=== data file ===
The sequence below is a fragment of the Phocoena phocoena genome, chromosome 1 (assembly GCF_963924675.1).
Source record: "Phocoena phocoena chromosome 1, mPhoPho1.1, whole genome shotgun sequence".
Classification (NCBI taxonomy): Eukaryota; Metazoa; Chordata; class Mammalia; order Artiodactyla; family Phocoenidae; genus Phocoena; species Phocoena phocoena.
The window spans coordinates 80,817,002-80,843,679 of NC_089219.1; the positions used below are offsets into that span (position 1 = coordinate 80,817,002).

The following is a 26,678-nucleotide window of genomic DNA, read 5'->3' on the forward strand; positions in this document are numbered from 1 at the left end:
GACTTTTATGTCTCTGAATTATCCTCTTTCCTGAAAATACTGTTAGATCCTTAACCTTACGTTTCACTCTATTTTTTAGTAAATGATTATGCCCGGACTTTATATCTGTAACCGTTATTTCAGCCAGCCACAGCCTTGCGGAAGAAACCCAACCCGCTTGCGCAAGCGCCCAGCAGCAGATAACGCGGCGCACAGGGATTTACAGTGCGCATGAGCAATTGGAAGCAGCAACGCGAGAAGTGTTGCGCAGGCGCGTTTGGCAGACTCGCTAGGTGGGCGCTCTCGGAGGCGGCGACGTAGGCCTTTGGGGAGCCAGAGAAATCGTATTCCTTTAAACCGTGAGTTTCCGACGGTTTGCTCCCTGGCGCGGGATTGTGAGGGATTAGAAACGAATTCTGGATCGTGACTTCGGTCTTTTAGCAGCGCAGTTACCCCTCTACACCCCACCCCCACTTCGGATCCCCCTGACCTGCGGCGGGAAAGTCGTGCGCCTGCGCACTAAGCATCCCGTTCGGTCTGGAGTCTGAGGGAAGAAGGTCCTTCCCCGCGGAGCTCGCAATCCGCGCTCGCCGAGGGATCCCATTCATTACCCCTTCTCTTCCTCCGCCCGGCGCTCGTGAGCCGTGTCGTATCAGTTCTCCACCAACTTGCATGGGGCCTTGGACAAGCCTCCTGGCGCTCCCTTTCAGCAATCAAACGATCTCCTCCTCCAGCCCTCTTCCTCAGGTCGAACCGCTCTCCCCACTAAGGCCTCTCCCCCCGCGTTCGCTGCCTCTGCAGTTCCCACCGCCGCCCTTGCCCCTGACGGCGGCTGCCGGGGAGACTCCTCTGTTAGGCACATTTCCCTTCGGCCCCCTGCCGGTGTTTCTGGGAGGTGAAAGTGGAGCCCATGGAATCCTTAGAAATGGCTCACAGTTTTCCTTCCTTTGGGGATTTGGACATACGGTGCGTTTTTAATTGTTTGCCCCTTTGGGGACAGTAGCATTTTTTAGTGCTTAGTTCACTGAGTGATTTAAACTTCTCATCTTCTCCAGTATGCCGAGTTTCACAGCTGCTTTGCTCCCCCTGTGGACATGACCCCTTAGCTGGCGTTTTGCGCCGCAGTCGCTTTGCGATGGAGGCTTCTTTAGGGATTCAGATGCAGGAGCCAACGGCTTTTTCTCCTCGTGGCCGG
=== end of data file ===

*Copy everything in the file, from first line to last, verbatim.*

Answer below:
The sequence below is a fragment of the Phocoena phocoena genome, chromosome 1 (assembly GCF_963924675.1).
Source record: "Phocoena phocoena chromosome 1, mPhoPho1.1, whole genome shotgun sequence".
Classification (NCBI taxonomy): Eukaryota; Metazoa; Chordata; class Mammalia; order Artiodactyla; family Phocoenidae; genus Phocoena; species Phocoena phocoena.
The window spans coordinates 80,817,002-80,843,679 of NC_089219.1; the positions used below are offsets into that span (position 1 = coordinate 80,817,002).

The following is a 26,678-nucleotide window of genomic DNA, read 5'->3' on the forward strand; positions in this document are numbered from 1 at the left end:
GACTTTTATGTCTCTGAATTATCCTCTTTCCTGAAAATACTGTTAGATCCTTAACCTTACGTTTCACTCTATTTTTTAGTAAATGATTATGCCCGGACTTTATATCTGTAACCGTTATTTCAGCCAGCCACAGCCTTGCGGAAGAAACCCAACCCGCTTGCGCAAGCGCCCAGCAGCAGATAACGCGGCGCACAGGGATTTACAGTGCGCATGAGCAATTGGAAGCAGCAACGCGAGAAGTGTTGCGCAGGCGCGTTTGGCAGACTCGCTAGGTGGGCGCTCTCGGAGGCGGCGACGTAGGCCTTTGGGGAGCCAGAGAAATCGTATTCCTTTAAACCGTGAGTTTCCGACGGTTTGCTCCCTGGCGCGGGATTGTGAGGGATTAGAAACGAATTCTGGATCGTGACTTCGGTCTTTTAGCAGCGCAGTTACCCCTCTACACCCCACCCCCACTTCGGATCCCCCTGACCTGCGGCGGGAAAGTCGTGCGCCTGCGCACTAAGCATCCCGTTCGGTCTGGAGTCTGAGGGAAGAAGGTCCTTCCCCGCGGAGCTCGCAATCCGCGCTCGCCGAGGGATCCCATTCATTACCCCTTCTCTTCCTCCGCCCGGCGCTCGTGAGCCGTGTCGTATCAGTTCTCCACCAACTTGCATGGGGCCTTGGACAAGCCTCCTGGCGCTCCCTTTCAGCAATCAAACGATCTCCTCCTCCAGCCCTCTTCCTCAGGTCGAACCGCTCTCCCCACTAAGGCCTCTCCCCCCGCGTTCGCTGCCTCTGCAGTTCCCACCGCCGCCCTTGCCCCTGACGGCGGCTGCCGGGGAGACTCCTCTGTTAGGCACATTTCCCTTCGGCCCCCTGCCGGTGTTTCTGGGAGGTGAAAGTGGAGCCCATGGAATCCTTAGAAATGGCTCACAGTTTTCCTTCCTTTGGGGATTTGGACATACGGTGCGTTTTTAATTGTTTGCCCCTTTGGGGACAGTAGCATTTTTTAGTGCTTAGTTCACTGAGTGATTTAAACTTCTCATCTTCTCCAGTATGCCGAGTTTCACAGCTGCTTTGCTCCCCCTGTGGACATGACCCCTTAGCTGGCGTTTTGCGCCGCAGTCGCTTTGCGATGGAGGCTTCTTTAGGGATTCAGATGCAGGAGCCAACGGCTTTTTCTCCTCGTGGCCGG